The lack of stability is affecting people across the board: “All well-educated workers, even those at the top, are at much greater risk of economic reversals than they used to be,” wrote Jacob Hacker, professor of political science at Yale.
Finally, tried-and-true paths to financial stability are no longer reliable either. This is the first generation that will not do better financially than their parents. Anya Kamenetz describes in her book, Generation Debt, that young people today are in a much worse financial situation than their parents were, so the expectations for stability have to change. This financial situation is due to increasing college costs and decreasing parental ability to foot the bill. And real salaries are decreasing for entry level jobs. So new workers start life with more debt and less ability to pay it than their parents’ generation.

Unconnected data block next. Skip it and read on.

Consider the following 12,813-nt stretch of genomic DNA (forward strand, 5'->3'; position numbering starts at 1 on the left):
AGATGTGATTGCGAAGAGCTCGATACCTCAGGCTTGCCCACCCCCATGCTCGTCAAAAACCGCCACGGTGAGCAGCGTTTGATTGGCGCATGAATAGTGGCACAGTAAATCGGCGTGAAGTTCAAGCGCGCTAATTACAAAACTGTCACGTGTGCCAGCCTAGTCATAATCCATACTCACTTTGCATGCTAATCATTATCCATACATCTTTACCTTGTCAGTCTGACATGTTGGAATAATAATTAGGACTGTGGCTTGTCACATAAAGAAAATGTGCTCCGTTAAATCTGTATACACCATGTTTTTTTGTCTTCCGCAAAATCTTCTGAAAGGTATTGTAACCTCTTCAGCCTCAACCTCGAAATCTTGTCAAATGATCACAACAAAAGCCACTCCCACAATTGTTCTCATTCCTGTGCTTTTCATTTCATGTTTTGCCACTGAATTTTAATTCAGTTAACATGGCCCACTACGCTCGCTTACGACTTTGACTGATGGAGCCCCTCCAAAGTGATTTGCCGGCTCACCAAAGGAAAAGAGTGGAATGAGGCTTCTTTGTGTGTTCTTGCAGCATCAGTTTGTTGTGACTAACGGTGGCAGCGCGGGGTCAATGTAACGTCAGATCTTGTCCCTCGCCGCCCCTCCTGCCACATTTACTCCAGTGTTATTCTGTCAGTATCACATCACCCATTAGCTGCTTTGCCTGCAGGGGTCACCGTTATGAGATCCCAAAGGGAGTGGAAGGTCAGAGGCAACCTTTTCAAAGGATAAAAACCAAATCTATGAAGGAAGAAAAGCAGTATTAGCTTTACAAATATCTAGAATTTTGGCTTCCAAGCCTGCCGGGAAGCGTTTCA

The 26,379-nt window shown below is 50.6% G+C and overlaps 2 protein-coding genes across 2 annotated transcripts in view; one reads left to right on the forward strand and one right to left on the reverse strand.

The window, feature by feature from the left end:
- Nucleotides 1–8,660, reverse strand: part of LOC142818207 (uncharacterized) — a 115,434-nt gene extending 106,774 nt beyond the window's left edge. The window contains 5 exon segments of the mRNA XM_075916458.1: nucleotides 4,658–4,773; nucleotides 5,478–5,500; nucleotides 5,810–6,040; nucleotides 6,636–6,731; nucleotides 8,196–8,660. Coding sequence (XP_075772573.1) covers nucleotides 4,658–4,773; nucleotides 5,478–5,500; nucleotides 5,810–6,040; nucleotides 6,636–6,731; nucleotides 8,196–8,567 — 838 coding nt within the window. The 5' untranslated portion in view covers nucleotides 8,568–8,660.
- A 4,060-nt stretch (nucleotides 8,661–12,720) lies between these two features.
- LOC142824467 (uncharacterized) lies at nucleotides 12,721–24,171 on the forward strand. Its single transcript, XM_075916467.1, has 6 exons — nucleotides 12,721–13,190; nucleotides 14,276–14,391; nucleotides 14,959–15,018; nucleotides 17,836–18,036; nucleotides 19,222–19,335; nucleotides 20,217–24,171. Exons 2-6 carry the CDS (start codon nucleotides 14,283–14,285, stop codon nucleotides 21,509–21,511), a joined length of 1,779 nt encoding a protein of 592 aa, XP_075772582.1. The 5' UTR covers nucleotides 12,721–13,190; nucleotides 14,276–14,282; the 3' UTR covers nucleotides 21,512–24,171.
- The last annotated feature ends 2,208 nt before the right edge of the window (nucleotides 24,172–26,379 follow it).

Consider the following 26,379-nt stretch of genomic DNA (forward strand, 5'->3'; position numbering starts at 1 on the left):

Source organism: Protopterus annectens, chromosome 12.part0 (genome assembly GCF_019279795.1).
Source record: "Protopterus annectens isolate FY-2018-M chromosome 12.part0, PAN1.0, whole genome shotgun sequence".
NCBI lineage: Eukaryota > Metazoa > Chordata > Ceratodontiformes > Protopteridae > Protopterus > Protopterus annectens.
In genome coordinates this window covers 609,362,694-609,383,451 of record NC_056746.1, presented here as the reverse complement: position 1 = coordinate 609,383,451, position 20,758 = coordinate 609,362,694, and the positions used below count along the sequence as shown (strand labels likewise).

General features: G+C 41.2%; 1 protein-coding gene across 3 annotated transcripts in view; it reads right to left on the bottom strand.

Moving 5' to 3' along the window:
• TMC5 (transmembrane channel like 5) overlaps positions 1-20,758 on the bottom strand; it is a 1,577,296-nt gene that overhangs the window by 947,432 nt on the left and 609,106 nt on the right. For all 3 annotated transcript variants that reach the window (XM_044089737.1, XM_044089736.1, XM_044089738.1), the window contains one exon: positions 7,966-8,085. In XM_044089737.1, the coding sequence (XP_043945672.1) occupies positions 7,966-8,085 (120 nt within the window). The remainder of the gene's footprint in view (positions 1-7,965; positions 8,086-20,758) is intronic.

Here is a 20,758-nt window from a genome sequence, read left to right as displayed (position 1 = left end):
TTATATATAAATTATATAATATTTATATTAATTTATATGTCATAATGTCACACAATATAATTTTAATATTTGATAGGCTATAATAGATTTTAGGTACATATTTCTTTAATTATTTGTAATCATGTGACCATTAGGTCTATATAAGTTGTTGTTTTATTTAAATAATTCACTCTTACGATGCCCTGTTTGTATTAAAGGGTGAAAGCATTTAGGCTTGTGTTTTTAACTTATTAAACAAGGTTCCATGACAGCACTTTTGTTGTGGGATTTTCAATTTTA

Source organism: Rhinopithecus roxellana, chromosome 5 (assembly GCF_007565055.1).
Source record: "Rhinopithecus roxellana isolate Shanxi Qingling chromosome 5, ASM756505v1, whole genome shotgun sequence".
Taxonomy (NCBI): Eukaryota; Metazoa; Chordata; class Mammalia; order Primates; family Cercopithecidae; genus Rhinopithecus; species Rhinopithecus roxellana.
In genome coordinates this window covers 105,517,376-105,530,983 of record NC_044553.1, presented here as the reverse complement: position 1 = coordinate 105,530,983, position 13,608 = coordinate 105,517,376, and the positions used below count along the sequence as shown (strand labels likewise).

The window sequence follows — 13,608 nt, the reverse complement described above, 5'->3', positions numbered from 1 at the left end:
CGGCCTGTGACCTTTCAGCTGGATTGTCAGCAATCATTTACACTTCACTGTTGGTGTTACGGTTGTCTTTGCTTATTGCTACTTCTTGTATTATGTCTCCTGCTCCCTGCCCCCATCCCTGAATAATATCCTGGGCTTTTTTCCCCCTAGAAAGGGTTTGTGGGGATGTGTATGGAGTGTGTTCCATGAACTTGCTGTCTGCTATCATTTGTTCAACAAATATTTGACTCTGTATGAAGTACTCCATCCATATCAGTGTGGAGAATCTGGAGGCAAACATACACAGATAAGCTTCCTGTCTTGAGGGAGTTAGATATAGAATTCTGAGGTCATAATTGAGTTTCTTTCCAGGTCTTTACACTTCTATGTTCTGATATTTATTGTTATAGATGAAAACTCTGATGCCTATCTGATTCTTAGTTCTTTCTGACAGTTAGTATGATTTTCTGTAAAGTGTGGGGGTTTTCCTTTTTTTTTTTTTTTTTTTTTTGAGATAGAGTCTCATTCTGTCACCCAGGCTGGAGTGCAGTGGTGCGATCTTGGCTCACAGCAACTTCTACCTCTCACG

So it’s not surprising that the new vision of stability is not a house, two kids and pension. Most young people are priced out of housing markets in the cities they want to live in, like Boston. San Francisco and New York are seeing an increase in one-child families because people can’t afford two, and there are no more pensions. Period. The goals are more fluid – and they do not focus on old tropes of financial success like a house and a 401K.
Key values today are time and relationships. Stability means knowing you can get yourself work that is fun and accommodates those values. The stable people are those who can manage to consistently get work they enjoy that pays their bills.
It used to be that you worked really hard and paid your dues so you could retire rich and do what you love. But we know now that most people don’t really retire, so paying dues in order to get that is nonsense. Stability is knowing you have a life where you can do what you love, during your whole life, not just at the end.